A Poet Grappling with the Limits of Language
Issue   |   Fri, 10/23/2015 - 12:56
James Cash '96
This year Kapur published “Visiting Indira Gandhi’s Palmist,” her debut collection of poetry. She dedicated the collection to her parents, Mary Therese Breton and Inder Lal Kapur.

The first poem in Kirun Kapur ’97’s recently published collection is called “Anthem,” and it’s a fitting beginning to a book that is often striking in its lyrical intensity.

“Love begins in a country / Where oranges weep sweetness / And men piss in the street.”

It’s a stunning opening, moving swiftly from the general to the particular, and evoking a set of images that stay with you long after you turn the page. Try reading it aloud: It’s only when you hear Kapur’s words spoken that you get a sense of the potency of her language, the aching intensity of those long vowel sounds.

When I speak to Kapur, Skyping her at her Boston home one Thursday afternoon, it’s easy to see where those beautiful sounds come from. Kirun Kapur talks like a poet. She speaks very articulately and with a rare kind of self-possession. Her words often seem carefully considered, although she rarely pauses before answering a question. And she’s at her best when she’s talking about big ideas, leaning into the camera and speaking quickly as she discusses history, religion and the limits of language.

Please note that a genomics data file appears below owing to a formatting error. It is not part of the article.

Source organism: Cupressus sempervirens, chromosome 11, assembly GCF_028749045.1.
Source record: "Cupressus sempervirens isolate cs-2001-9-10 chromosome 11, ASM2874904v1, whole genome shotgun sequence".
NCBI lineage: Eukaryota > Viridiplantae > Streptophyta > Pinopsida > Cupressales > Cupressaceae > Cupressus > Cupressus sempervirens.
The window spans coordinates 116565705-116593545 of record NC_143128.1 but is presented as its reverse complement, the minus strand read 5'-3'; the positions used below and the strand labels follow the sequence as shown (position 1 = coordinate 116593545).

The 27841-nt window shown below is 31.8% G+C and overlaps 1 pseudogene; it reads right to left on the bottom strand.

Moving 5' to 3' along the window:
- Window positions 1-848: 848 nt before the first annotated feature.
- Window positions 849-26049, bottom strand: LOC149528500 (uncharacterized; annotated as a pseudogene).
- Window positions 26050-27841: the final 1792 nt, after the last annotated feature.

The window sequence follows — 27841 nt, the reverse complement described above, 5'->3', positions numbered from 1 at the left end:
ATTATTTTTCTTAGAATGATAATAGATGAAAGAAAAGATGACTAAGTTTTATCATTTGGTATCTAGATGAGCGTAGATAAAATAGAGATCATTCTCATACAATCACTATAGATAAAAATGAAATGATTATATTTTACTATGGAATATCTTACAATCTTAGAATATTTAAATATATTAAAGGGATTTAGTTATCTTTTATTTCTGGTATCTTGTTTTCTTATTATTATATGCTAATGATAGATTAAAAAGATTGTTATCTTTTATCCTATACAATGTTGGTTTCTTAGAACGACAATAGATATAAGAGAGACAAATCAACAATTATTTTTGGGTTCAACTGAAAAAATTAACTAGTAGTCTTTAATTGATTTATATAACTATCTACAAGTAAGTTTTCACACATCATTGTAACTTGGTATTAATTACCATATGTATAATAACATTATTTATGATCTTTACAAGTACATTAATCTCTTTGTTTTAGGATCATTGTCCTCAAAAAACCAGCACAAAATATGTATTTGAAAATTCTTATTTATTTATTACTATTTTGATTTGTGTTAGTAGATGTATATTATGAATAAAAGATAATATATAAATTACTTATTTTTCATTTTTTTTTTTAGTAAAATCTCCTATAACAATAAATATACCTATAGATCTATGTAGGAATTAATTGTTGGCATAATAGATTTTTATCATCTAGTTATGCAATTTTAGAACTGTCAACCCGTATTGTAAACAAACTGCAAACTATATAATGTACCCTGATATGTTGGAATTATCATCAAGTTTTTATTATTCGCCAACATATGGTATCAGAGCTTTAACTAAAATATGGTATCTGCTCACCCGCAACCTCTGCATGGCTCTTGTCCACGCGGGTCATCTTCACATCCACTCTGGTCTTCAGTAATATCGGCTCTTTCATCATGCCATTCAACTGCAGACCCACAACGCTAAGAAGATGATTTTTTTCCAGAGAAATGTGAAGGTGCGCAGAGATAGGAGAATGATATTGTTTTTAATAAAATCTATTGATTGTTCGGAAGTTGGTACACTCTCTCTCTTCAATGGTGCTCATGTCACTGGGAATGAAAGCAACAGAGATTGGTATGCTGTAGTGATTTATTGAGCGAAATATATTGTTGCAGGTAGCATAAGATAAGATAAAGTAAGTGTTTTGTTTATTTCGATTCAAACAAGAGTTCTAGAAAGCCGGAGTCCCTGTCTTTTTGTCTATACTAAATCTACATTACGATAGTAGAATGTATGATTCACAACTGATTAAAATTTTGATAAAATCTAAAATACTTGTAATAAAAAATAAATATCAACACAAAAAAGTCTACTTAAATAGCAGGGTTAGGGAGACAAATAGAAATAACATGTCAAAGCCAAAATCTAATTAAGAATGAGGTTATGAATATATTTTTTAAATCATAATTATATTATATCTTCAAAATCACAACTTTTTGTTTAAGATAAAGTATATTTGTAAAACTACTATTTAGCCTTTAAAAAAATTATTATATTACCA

Each of these ideas makes up one of the many threads that come together in Kapur’s debut poetry collection, “Visiting Indira Gandhi’s Palmist.” At its core, it’s a book of family stories: Kapur writes about Cain and Abel, about fictionalized versions of her own parents and about the Pandavas, the family from the Hindu epic poem the “Mahabharata.” But it’s also a book that’s conscious of its place in history, weaving together stories of India’s 1947 partition with headlines from more recent news.

Kapur’s poetry manages to be both intimate and expansive, destroying any boundary between the personal and the political.


Kapur dedicated her book to her parents, Mary Therese Breton and Inder Lal Kapur. It was only fitting for a book that’s “very much about family,” Kapur told me. And it’s clear that Kapur’s parents have impacted her writing far beyond the scope of this book. She hopes that one of her next projects will be a translation project in collaboration with her father, a native Urdu speaker.

Kapur, who grew up in Hawaii, said that her parents instilled a love for language in her from an early age, although she had no idea where that love would lead her.